Assuming all things go as planned without any extensions, Gov. Gretchen Whitmer’s COVID-19 stay-at-home order is set to end at 11:59 pm on June 12, with certain industries such as auto manufacturers being allowed to partially reopen before then. This extension is part of a carefully created protocol, known as MI Safe Start, which gradually eases stay-at-home restrictions based on how well COVID-19 cases are decreasing in the state. While Whitmer’s COVID-19 response has been lauded as an effective way to enforce social distancing after the state reopens fully without conditions, many of Michigan’s workers will face the harsh economic realities that being away from work has inflicted upon them. 

While Whitmer’s most recent order allows for manufacturing workers specifically to go back to work despite the stay-at-home extensions, more needs to be done so job holders in all fields can see some degree of security. In order to make sure that Michigan’s economy does not tank in a manner consistent with the sustained high unemployment and homelessness of the Great Depression and the Great Recession, the state government should boost spending significantly, preparing businesses to keep the workers they already employ and making sure tenants can pay rent without fear of eviction.

For many Americans in Michigan and elsewhere, working from home is simply not an option. Including dining staff, salespeople at non-essential businesses like malls and department stores and other industries, many people are losing their jobs because they are not allowed to report to work due to stay-at-home orders. People are also losing their jobs because business revenues have plummeted due to stay-at-home orders. Naturally, this causes unemployment to rise dramatically. Many have also resigned to avoid contracting COVID-19.

While there are reports of hundreds or even thousands of firms hiring workers in Michigan right now, these numbers are quite deceptive as these businesses are in specific fields, like healthcare, which do not cover all of the newly unemployed. With regards to Michigan specifically, the state’s unemployment numbers exceeded 1 million workers filing for unemployment benefits, which is around 21 percent of the state’s workforce. This is up from 180,000 people filing for benefits before the COVID-19 outbreak, a rate of about 4.3 percent. This is a level not seen since the Great Depression and made Michigan the state with one of the highest unemployment rates (8 percent above average) in the country. While it is entirely possible that many of these jobs will return once the economy reopens and businesses have in-person consumers, many establishments have gone out of business due to the aforementioned lack of revenue.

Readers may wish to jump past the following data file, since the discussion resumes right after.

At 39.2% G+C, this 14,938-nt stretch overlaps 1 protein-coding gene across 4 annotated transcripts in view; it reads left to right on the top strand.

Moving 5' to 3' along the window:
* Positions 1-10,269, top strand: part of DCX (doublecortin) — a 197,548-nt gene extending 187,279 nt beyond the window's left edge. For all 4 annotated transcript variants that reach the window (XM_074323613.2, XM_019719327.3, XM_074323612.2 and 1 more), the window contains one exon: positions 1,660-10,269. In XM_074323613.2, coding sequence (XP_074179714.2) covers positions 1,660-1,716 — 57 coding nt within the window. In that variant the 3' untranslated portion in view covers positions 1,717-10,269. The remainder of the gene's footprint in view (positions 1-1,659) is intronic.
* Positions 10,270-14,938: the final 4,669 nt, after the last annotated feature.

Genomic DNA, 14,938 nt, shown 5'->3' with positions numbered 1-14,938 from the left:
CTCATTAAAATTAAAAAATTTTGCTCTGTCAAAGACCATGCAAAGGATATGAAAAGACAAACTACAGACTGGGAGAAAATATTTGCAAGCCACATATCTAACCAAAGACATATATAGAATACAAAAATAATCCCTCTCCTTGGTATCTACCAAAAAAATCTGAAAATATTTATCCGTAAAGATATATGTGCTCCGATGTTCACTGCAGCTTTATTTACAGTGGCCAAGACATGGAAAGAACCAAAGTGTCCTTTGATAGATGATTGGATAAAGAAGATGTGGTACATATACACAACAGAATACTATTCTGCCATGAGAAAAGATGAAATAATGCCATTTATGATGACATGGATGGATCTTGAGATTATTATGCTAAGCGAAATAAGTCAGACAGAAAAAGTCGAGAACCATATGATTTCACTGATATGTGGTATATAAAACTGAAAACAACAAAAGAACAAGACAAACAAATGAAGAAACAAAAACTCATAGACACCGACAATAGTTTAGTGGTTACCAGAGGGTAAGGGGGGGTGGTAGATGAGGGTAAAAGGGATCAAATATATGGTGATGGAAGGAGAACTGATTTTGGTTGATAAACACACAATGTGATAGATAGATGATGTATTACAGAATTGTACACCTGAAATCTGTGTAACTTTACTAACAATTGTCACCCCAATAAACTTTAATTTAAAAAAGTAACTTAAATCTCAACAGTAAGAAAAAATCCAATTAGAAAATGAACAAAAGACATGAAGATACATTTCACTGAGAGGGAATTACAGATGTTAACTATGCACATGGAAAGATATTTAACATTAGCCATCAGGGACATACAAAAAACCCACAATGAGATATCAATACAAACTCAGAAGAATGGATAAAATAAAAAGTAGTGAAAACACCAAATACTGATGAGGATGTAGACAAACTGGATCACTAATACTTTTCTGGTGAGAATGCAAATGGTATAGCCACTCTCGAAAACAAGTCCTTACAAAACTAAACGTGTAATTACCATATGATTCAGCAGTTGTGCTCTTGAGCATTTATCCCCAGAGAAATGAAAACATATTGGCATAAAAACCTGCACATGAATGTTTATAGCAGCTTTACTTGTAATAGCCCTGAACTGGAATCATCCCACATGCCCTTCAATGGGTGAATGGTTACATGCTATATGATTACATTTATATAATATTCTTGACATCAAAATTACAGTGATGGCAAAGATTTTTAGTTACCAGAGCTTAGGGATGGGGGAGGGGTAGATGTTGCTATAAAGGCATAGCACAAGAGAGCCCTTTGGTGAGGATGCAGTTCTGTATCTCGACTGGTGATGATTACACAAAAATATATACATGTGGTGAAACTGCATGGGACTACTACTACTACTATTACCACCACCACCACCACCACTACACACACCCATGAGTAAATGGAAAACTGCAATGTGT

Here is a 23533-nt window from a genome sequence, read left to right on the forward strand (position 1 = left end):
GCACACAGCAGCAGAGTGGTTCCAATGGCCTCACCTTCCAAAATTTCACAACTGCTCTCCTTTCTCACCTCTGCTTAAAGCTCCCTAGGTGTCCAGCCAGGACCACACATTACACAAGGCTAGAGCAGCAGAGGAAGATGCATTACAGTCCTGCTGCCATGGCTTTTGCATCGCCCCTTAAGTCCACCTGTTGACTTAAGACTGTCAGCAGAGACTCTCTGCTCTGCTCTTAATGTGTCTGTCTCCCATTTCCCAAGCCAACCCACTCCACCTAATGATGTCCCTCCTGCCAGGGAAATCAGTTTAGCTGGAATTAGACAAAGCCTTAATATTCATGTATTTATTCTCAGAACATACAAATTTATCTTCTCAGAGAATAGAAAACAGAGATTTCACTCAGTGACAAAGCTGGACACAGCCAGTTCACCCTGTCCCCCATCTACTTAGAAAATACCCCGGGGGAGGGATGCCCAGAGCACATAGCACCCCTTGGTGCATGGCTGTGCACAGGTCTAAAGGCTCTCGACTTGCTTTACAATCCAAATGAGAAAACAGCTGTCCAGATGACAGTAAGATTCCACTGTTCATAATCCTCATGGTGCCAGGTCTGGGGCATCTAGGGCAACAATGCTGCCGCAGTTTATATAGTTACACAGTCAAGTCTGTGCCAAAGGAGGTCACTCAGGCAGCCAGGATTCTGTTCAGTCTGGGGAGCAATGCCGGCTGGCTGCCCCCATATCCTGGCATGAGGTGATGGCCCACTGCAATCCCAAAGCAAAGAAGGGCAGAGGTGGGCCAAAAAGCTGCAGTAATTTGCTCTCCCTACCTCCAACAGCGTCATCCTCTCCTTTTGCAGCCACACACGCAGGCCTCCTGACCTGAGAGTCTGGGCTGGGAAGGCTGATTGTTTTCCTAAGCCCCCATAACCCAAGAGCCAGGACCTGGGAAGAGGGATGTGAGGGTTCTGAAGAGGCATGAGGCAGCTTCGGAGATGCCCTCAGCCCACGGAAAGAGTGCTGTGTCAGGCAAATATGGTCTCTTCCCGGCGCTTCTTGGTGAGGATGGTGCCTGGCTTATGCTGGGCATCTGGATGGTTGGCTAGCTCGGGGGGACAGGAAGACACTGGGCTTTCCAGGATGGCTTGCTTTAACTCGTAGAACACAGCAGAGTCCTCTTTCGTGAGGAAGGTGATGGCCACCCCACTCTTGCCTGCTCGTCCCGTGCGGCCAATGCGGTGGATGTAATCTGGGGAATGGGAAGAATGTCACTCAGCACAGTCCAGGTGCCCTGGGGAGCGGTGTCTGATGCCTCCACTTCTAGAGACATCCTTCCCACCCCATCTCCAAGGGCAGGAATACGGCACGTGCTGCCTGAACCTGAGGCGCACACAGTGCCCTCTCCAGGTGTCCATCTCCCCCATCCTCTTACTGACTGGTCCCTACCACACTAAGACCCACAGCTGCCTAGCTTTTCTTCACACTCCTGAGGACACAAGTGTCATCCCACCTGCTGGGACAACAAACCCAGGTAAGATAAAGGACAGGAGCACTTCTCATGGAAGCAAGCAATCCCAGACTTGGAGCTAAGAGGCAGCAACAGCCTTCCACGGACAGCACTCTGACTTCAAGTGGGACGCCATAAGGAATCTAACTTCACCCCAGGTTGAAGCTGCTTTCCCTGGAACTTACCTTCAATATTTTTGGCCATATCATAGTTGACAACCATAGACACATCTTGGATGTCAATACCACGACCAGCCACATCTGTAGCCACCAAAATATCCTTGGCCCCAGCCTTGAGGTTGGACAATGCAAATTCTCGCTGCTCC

In Michigan’s restaurant industry alone, approximately 10 percent of all restaurants in the state may have closed permanently (precise hard data is difficult to come by given the pandemic) in the month of April. To this end, Michigan legislators like U.S. Rep. Haley Stevens, D-Mich., have supported and co-sponsored legislation such as the Essential Worker Protection Act, which calls for a federal interagency task force overseen by Cabinet members and other high-level officials to supervise federal support of newly unemployed manufacturing workers in Michigan. This task force would also supervise the allocation of credit to businesses to make sure they, and the jobs they provide, stay afloat during this crisis. 

Although Whitmer does not have the individual power to authorize this level of financial oversight, working with the state legislature to pass appropriations boosting the funding already being considered at the federal level would be an ideal pathway to building a financial safety net not just for manufacturers, but for all industries who need the money to keep their workers employed. This will help ensure an improved level of employment growth and stability that can be sustained after Michigan is reopened.

Even though Michigan’s government temporarily halted evictions for failing to pay rent with a March executive order from Whitmer, those who owe rent will be hit with those bills again once the state reopens, even if they don’t have a job yet. Currently, the best solutions to this problem seem to be coming from private organizations. The tenant advocacy group Detroit Renter City has been pushing for, among other things, an extension of the halt on evictions until at least 60 days after the state of emergency expires (set to end on June 19). 

While 60 days may be too long to prevent landlords from collecting their own income, the idea of making sure that tenants have ample time to either get new jobs or secure unemployment benefits — which have been delayed due to high-traffic website crashes in the last month — will stabilize the housing situation of many Michiganders. The Michigan government should certainly consider implementing this sort of temporary rent moratorium, while also again allocating funds that could be used to compensate landlords for their own lost income or serve as a form of financial aid to renters who are unable to afford other rent-related costs, such as utilities.

It may not seem like it due to the isolation of quarantine, but Michigan’s economy may struggle quite a bit once the state reopens. Unemployment is already spiking and homelessness may also reach new highs if rent and business closures are not addressed soon. The state government has a responsibility to Michigan residents to protect our financial interests as much as possible and that goal can only be accomplished by increased attentiveness to the necessary costs of keeping the labor force employed and housed.

Tuhin Chakraborty can be reached at

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